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SMB Recession Survival Guide

by | Aug 23, 2022 | MyTek Blog

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Searching the internet over halfway through 2022, investigators will find a degree of varying results. Most of them baiting users with foreboding phrases like “danger ahead”, “banks predict”, or “Is the U.S. headed into a recession?” Let’s be realistic with preparation for the potential threat of a recession, the recession may already be here. Inflation has increased the prices of nearly everything from produce to haircuts, prodding the cost of living upward like hellacious demons from the 7th circle. Fuel and shipping prices have been throttled by an intense war instigated by Russia on Ukraine, resulting in sanctions that limit availability of natural resources and fertilizer from Eurasian countries. 

Among other effects, these few consequences hurt small businesses by reducing sales and profits, which intimidate the existence of capital spending, marketing, research, and credit access. Businesses who specialize in these industries need to think quickly to tread water in the coming months.

The time conspiring against the inevitable has passed, now survival through a recession should be top of mind. Thankfully, there are ways for small to midsize businesses to safeguard themselves against the negative economic growth that lurks ahead. Specifically, industries that are said to harbor recession-proof businesses like consumer staples, basic transportation, cybersecurity, and healthcare. Before getting started, it helps to know what a recession is and how the United States pulled itself out of a similar situation in 2008.

H2: What is a recession?

A basic and easy-to-understand definition of recession is the result of a country’s economy persistently declining for two quarters in a row. The question of “When will it end?” is on everyone’s mind but to some comfort, the average recession length in the United States is about 17 months. With the onslaught of COVID-19 in 2020, a temporary recession that started in February ended in just two months. To initiate the downturn, the stock market crashed and recovery was thankfully initiated in April by “relief and stimulus measures”.

A more relatable situation to present day was posed by the 2008 recession, ominously dubbed the Great Recession. This marked the single most detrimental economic dip in an array of countries, since the Great Depression choked financial systems around the world during the ten year period between 1929 and 1939.

The 2008 financial crisis started in 2007, with the U.S. housing market bubble burst. Since 2001, the reduction of prime rates (excellent rates offered by banks to “low-risk” customers for housing) allowed banks to provide irresistible mortgage rates to customers who couldn’t have previously secured a loan. This skyrocketed the demand, raising housing prices to a new level. 

When those rates began to hike in 2005, demand for housing thus fell and the remaining supply became less valuable. Due to higher interest rates, subprime buyers who had adjustable-rate mortgages, a.k.a. ARMs, couldn’t manage their payments. This resulted in a society underwater, regardless of whether they were considered “prime” or “subprime”. Soaked in the tides beyond their control, homeowners were forced to foreclose, and banks continued to tighten their lending accessibility.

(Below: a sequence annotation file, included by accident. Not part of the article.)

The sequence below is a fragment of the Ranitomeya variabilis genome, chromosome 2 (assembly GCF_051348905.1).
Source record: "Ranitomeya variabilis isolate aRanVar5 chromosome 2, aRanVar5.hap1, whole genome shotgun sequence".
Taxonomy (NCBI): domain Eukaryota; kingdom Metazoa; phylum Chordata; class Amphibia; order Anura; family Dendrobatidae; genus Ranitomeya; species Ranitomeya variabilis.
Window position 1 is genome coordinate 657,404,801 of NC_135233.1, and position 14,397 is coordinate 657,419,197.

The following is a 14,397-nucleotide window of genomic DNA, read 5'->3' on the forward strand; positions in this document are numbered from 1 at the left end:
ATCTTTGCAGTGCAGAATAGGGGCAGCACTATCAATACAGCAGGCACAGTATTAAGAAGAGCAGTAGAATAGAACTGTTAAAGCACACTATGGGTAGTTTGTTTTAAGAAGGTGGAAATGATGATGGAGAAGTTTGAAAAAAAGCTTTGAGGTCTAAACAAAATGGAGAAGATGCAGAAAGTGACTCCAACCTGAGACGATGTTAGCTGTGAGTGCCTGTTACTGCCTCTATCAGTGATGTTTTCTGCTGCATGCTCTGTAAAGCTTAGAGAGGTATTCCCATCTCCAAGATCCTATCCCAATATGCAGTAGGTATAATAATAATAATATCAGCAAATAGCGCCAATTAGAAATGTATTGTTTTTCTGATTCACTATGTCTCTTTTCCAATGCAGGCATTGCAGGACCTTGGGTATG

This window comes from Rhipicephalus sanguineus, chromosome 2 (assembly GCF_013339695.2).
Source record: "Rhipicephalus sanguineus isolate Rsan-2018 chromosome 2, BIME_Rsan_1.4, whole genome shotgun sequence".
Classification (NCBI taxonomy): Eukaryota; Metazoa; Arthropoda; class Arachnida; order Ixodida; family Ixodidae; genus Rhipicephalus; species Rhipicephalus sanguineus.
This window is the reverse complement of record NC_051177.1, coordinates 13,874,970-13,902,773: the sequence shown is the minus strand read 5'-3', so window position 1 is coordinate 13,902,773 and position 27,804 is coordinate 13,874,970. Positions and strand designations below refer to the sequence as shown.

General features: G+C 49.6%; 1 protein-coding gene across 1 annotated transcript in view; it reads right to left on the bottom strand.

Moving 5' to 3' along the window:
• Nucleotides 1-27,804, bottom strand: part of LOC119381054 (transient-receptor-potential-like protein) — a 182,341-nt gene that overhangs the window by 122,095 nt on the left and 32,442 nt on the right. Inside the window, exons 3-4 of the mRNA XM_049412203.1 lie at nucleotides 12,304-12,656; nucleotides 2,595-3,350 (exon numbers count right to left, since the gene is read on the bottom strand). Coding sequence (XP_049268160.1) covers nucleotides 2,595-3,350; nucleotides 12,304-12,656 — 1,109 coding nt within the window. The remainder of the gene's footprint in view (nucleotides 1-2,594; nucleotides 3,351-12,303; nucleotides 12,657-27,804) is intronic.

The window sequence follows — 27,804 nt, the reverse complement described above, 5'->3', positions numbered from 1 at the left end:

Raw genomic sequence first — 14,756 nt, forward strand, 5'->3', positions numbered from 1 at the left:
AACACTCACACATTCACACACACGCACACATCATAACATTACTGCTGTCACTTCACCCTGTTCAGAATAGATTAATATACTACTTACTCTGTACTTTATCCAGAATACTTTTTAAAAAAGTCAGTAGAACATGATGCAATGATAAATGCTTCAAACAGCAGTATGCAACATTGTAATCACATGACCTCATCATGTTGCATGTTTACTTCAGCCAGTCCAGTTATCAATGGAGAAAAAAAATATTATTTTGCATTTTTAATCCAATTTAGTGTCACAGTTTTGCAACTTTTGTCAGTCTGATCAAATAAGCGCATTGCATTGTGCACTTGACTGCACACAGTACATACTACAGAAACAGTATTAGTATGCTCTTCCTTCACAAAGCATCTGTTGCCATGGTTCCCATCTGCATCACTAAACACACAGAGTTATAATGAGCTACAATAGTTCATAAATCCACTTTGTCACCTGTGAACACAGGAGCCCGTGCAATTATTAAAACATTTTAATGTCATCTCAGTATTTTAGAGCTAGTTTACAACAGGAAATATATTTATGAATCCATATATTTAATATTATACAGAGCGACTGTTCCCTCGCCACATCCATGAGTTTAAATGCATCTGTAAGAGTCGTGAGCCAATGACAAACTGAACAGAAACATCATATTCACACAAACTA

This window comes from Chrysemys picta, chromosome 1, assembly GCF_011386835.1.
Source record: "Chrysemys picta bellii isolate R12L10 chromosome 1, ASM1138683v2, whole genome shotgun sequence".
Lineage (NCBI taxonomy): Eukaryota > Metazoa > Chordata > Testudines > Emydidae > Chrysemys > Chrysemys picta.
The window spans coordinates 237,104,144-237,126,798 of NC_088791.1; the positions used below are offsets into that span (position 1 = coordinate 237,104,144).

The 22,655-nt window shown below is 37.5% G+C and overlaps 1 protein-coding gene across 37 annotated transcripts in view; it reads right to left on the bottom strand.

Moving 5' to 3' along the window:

To shorten a longer story, the banks had their tangible assets replaced with those subprime loans which hindered their ability to keep up with the consequential defaults, which affected the lending and borrowing powers of major companies, and of course, the average Joe. This resulted in frequent bankruptcy, bailouts, and layoffs that affected an enormous number of industries. Consumers began to prepare for the worst by reducing their frivolous and essential spending, further reducing demand for travel, housing, and sustenance. These factors contributed to a lingering downfall that has already begun to rear its ugly head again.

H2: How to Make a Small to Mid-Sized Business Recession-Proof

The best way to protect businesses against a recession is to maintain a strong position prior to entering one. If the opportunity for planning has passed, there are ways to survive, and sometimes thrive within a recession. Spend some time evaluating current practices and apply frugal business practices that keep quarterly numbers in the black throughout the lifetime of the business.

  1. Reduce overhead costs. 
    1. By limiting wasteful spending on things that don’t generate a positive cash flow, businesses can save on things they probably forgot they were paying for. Some examples of easy ways to save are renting an office space instead of buying, considering a WFH environment to reduce travel costs and prevent employees from getting sick, canceling software subscriptions that are no longer used, and streamline tasks by switching manual processes to digital forms.
    2. Raising customer service quality can make companies stand out among the competition. While this doesn’t necessarily mean hiring more experienced individuals for the job, the focus is training employees that know the process. YouTube can provide free education on a wide variety of occupations and software, so much so that these modern educational practices have been dubbed as attending “YouTube University”. Consider a chatbox functionality to your website to leverage AI to reduce customer services staffing. 
    3. Also consider limiting the things the business can’t live without, providing a more realistic layer of coverage. For instance, companies with an in-house IT support team can save an insane amount of money by outsourcing IT services. Consider opting for co-managed IT support which allows admins to opt into specific services they require and opt out of those they don’t need as much.
  1. Outsource to cut costs. 
    1. There are various areas of business that don’t need an in-house representative to maintain things all day, every day. Among those careers frequently found on Fiverr, web designers, WordPress specialists, sound engineers, and graphic artists can be implemented as pay-per-project positions moving forward. 
    2. As mentioned above, outsourcing IT services (such as IT Help Desk Technicians and Computer Support Specialists) can save money because, typically, website maintenance can be conducted on a weekly or bi-weekly basis. In 2020, managed IT services in the U.S. paid out aroud that’s a fraction of what salaried IT jobs pay per month, according to $100 to $150 per person per month. 
    3. Not to mention, in terms of IT, there are regulatory requirements that businesses must meet. Hiring a freelance cybersecurity expert can make sure your systems are up to snuff, and protect from security breaches that potentially cost millions. SMBs are a hot target for hackers and should take protecting themselves seriously.